Saturday, November 12, 2011

Bystander Psychology

Recent events at Penn State have no doubt been troubling.Time has an interesting article on bystander pschyology (subtitled: why some witnesses of crime do nothing). For those not in the know: the current wide-receiver's coach and a janitor saw Jerry Sandusky (an extraordinarily celebrated coach at Penn State) in compromising situations over a decade ago, but never called the police. From the article:
(We) would like to believe that no matter how small or scared we were, if we saw a child being raped, we'd step in and stop it, or at the very least call 911 immediately. But social psychology research on "bystander" behavior suggests that many of us might actually turn away.

The most famous instance of witness apathy involves the 1964 murder of 28-year-old Kitty Genovese in New York City. News accounts — and later, social psychology texts — said the victim and her screams were ignored by 38 witnesses as she was stabbed to death on a Queens street. (Genovese's killer was denied parole this week.)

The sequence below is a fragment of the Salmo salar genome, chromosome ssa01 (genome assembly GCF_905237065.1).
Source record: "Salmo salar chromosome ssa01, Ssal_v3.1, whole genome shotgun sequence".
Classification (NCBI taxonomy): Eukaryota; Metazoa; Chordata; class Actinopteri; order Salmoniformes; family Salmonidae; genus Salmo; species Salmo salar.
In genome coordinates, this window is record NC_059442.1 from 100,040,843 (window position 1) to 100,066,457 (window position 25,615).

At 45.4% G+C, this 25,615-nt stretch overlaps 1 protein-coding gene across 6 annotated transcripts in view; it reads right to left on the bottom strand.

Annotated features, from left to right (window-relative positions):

But while research has shown that many such witnesses do fail to intervene, in part because they assume others around them will do so, it turns out that the popular account of the Genovese case is largely urban legend. There were not in fact 38 witnesses, but many fewer, and most onlookers said they did not see or hear the full assault; many of the witnesses did call police.

Still, says Mark Levine, a social psychologist at Lancaster University in the U.K., the Genovese story is a "very powerful parable. It taps into something people feel about human psychology, probably mistakenly: that somehow, when we're with other people, we lose our rational capacity or personal identity, which controls our behavior."

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